Beyond stooping, Clark develops a tendency of avoiding conflict. Sometimes this is in order to allow him to change into his alter ego. while at other times it is to maintain a consistently non-Superman type image. In either case, it opens the "mild mannered" reporter to the stigma of cowardice and weakness. Superman's face remains uncovered on the justification that he wants to be trusted by people while Batman wears a mask partly because he wants to be feared by criminals. It has also been suggested that Bruce Wayne is "the mask" that Batman wears, meaning that Batman is the true persona, hidden by his public image.

Heroes in this type of situation are known to find their love interests developing interests in and even infatuations for their heroic personas, as a dual identity can have an influence on romantic attraction. Lois Lane found herself attracted to Superman but is fairly indifferent towards Clark Kent and for years bore some resentment towards him. Similarly, Black Cat was madly in love with Spider-Man but was utterly repulsed by his revelation as Peter Parker, which eventually led to their break-up. Following a reset that erased her memory of his secret identity, Black Cat and Spider-Man have a strictly "masks-on" relationship whenever they engage in on-again, off-again romance.

Characters who experience an actual transformation when changing from one persona may have two relatively genuine identities, albeit with additional possibilities of inner conflict. An example of this is Dr. Robert Bruce Banner who needs to seek genuine calmness in order to prevent transforming into the genuinely raging Hulk. Other characters have abilities that help them conceal their identities such as: shapeshifting or mind control. For instance Marvel's Mystique has an unaltered form with features including blue skin and yellow eyes and yet she has shape shifting and vocal mimicry abilities give her the potential to fit into any required situation. At another extreme characters like He-Man manage to maintain their secret identities with a change of clothes and a tan.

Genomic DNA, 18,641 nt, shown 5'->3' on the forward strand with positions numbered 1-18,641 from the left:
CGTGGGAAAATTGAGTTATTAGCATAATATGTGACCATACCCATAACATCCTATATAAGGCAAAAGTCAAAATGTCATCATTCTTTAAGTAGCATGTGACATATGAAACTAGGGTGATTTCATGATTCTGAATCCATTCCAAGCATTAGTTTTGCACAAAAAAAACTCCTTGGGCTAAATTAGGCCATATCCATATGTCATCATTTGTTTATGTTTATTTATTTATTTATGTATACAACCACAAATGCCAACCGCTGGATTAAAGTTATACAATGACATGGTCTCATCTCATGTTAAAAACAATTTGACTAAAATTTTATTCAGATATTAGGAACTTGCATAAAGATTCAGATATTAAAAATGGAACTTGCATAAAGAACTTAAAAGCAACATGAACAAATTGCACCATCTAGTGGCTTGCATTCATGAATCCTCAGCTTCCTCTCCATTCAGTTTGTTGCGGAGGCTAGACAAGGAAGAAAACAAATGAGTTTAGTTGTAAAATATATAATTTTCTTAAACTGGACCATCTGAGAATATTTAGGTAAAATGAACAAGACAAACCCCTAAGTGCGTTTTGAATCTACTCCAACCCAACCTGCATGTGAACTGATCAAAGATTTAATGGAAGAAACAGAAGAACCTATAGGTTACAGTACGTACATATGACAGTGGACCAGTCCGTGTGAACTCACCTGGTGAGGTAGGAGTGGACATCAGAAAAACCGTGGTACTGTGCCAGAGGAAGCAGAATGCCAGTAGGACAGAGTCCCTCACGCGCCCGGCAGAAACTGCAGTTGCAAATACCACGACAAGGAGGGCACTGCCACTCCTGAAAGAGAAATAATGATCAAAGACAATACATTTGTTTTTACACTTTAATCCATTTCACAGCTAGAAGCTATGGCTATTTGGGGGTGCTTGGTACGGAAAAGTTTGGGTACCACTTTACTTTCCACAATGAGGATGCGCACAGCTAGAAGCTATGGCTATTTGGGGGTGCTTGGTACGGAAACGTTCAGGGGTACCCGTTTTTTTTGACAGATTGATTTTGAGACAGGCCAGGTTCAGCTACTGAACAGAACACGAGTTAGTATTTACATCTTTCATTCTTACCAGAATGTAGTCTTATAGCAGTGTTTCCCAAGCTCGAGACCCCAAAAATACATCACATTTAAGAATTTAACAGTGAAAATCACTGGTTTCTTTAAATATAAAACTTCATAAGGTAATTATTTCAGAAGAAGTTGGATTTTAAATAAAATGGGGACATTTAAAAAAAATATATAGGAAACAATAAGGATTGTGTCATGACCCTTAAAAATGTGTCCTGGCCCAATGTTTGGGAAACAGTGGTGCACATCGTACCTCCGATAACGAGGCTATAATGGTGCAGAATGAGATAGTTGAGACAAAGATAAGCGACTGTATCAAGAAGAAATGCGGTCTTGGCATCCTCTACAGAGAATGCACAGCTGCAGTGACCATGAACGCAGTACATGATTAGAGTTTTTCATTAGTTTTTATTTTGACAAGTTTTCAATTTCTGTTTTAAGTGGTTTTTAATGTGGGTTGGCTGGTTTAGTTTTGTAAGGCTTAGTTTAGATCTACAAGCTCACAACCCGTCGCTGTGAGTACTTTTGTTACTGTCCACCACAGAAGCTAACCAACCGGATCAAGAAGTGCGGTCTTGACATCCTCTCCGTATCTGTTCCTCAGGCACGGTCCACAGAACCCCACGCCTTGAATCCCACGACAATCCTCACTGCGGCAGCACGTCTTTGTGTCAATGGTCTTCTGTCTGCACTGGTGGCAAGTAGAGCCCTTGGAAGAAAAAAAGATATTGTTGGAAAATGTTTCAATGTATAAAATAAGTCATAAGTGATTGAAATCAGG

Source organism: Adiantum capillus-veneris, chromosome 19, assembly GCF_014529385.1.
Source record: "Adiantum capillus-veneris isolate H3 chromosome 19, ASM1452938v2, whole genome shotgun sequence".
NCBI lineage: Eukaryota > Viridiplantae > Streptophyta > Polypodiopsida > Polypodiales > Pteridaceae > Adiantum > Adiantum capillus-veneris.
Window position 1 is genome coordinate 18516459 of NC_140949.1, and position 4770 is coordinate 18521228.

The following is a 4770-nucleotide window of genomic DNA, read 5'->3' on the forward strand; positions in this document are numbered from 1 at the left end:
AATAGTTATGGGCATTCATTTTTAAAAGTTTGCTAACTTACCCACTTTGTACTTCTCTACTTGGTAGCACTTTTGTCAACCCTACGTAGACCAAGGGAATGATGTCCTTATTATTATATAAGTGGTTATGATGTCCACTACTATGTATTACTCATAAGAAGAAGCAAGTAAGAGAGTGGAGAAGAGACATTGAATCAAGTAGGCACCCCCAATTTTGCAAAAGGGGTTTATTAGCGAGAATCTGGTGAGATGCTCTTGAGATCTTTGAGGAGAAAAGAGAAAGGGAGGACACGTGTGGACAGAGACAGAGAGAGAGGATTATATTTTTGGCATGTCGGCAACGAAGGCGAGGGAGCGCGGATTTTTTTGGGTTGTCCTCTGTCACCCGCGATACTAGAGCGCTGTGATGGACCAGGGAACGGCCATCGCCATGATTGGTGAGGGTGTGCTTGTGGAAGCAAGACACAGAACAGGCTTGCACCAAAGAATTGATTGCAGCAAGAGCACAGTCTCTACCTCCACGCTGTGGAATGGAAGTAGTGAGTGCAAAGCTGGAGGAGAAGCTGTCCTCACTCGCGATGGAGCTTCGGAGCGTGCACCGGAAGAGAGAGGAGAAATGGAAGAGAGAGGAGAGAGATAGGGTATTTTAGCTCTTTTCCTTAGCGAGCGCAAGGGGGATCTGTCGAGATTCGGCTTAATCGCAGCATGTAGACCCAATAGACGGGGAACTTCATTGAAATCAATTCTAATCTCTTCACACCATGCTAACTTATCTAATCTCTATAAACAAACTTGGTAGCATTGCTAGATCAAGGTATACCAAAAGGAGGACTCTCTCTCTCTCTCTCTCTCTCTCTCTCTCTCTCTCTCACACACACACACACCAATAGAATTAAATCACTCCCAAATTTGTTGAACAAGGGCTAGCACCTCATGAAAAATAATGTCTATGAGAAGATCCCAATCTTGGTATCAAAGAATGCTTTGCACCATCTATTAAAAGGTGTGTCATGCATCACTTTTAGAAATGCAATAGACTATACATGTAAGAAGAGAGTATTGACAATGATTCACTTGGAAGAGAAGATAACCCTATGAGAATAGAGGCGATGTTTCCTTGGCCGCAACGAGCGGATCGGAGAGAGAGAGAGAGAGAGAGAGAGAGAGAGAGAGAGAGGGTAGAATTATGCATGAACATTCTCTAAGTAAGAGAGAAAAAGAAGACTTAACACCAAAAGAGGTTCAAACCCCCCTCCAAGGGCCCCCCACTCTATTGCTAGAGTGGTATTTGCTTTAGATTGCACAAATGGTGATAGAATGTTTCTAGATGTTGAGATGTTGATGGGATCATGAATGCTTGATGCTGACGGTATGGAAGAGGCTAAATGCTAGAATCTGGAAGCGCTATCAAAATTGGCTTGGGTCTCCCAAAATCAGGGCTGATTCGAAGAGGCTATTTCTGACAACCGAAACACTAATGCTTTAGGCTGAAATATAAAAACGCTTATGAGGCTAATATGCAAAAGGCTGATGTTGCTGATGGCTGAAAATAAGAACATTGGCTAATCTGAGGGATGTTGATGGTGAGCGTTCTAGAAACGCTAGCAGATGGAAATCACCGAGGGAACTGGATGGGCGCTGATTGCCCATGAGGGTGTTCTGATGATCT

Some characters initially maintain secret identities but discard of them over time. Tony Stark at first told the news media and general public that Iron Man is his personal bodyguard and corporate mascot before he eventually publicly reveals his dual identity. Other characters miss the opportunity to conceal their identities or choose to be public from the very beginning. For instance, the Fantastic Four, who would have always had difficulties concealing the Thing, have typically maintained a public appearance from the Manhattan based Baxter Building. Much like Iron Man, the members of the Fantastic Four have few surviving civilian relatives and most of their friends and loved ones have superhuman abilities they can use to protect themselves from harm.